A beautifully written piece. So emotional.
To perform the Taharah when a woman has lived out her life, has seen her children grow and have their own children, seems part of the natural logic of life. The first Taharahs I took part in were just that. This next Taharah, however, involved someone who had not lived a long life, had not lived to see her children grow, and this time, I was to be alone.
The call stunned me. I knew she was sick, but this wasn’t expected. Now the mortuary was asking, could I be the one to take care of her? I had never before performed a Taharah on a baby. My experiences with babies were of life, not of death. There was always joy, a new beginning. Here was unimaginable sadness, an ending.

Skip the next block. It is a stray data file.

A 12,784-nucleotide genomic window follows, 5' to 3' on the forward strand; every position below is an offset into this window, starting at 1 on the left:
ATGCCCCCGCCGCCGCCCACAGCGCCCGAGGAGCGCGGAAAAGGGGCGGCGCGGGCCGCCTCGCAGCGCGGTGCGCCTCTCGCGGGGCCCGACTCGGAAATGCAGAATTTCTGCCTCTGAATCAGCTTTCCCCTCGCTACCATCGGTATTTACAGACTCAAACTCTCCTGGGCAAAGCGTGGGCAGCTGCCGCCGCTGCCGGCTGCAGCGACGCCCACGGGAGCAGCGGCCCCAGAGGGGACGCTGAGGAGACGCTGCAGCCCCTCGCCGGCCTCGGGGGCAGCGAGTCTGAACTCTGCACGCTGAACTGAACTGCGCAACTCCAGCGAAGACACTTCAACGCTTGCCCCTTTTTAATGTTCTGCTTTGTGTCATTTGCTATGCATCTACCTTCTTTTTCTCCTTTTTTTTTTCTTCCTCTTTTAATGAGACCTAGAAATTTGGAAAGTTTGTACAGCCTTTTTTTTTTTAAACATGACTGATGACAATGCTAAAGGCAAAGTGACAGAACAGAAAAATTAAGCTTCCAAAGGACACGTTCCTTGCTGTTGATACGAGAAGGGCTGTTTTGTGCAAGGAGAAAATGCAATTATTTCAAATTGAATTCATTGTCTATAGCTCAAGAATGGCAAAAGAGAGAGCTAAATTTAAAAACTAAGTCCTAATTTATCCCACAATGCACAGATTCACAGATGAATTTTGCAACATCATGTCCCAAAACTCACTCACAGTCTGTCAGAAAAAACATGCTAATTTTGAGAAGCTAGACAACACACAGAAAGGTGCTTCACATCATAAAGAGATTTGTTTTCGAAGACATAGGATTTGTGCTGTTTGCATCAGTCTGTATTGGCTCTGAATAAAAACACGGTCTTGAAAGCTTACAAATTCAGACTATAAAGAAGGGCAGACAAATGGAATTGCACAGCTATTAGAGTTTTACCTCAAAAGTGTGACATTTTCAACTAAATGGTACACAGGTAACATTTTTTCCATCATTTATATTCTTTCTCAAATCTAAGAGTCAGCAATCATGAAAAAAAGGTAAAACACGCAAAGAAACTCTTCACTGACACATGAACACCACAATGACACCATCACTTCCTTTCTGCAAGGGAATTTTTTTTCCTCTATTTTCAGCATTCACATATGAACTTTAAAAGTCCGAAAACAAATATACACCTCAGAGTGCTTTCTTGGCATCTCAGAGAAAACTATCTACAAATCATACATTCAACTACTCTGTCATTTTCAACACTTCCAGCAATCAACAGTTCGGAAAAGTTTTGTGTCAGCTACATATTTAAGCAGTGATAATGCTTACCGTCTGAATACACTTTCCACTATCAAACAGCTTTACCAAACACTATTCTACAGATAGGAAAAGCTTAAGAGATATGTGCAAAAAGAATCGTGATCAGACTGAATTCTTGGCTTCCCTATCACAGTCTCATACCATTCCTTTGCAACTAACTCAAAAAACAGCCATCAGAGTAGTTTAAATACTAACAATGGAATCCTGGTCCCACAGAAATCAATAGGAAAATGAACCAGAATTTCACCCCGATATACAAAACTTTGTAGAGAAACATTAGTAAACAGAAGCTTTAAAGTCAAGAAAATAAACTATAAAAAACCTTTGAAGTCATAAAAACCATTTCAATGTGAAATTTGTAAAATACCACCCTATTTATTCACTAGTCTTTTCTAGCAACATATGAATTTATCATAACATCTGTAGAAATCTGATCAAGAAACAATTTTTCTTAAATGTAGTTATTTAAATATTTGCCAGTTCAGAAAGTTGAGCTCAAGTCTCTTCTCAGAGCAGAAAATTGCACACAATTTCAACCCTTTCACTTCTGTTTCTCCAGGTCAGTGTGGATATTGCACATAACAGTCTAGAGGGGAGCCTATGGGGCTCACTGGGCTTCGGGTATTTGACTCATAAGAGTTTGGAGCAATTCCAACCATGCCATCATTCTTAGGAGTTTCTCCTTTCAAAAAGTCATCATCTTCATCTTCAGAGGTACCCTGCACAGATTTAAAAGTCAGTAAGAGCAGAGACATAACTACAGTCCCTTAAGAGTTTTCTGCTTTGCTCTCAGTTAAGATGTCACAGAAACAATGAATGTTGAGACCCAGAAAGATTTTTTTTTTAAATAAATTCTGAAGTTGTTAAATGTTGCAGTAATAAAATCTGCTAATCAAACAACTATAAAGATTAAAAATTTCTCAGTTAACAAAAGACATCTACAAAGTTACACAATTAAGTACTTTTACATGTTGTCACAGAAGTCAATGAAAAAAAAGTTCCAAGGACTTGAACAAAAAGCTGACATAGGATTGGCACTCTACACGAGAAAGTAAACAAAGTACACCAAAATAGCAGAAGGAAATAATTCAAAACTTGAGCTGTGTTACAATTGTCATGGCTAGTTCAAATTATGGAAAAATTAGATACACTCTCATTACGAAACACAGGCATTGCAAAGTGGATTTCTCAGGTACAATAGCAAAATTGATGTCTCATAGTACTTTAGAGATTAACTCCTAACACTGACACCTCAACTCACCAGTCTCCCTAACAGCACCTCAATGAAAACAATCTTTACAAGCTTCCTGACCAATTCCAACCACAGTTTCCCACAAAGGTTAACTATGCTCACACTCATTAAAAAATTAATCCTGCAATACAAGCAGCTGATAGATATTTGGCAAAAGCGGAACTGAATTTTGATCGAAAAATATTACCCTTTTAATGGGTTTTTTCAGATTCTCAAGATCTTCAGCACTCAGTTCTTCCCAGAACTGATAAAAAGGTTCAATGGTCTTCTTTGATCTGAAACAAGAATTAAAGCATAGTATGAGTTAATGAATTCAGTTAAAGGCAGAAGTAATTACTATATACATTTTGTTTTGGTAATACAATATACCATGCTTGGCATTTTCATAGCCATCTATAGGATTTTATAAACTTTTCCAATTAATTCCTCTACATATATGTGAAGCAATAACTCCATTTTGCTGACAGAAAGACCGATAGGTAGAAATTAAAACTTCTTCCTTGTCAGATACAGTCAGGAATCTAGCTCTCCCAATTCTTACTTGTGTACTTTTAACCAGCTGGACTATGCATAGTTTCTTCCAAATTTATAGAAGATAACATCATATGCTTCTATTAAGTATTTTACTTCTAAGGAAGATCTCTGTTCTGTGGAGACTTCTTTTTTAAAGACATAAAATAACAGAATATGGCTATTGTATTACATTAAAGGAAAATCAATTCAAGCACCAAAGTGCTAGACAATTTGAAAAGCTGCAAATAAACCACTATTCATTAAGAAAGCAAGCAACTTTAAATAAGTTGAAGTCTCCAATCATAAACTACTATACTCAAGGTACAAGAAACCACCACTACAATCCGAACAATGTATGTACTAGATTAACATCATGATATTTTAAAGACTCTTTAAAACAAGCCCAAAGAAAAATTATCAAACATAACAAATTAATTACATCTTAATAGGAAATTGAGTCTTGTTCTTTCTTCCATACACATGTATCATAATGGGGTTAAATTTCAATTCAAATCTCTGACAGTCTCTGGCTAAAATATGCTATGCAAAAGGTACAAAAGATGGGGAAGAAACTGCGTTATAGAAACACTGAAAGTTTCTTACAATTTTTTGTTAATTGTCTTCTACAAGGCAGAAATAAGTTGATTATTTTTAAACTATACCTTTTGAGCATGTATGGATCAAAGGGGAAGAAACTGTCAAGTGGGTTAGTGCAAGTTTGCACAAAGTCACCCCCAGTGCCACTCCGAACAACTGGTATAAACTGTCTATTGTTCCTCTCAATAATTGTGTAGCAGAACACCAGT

As I looked at the tiny garments, it became real, and I worried about how I would react. My mind remembered my nursing training, when we were doing a rotation in the NICU and how I just couldn’t bear to be with sick babies. All I could think about were my own babies and I had cried to my instructor, “Just get me out of here!” Now I was going to be with this fragile body, with this baby who was no longer sick, but was actually gone.
Continue reading A death that was also a birth – Salon.com.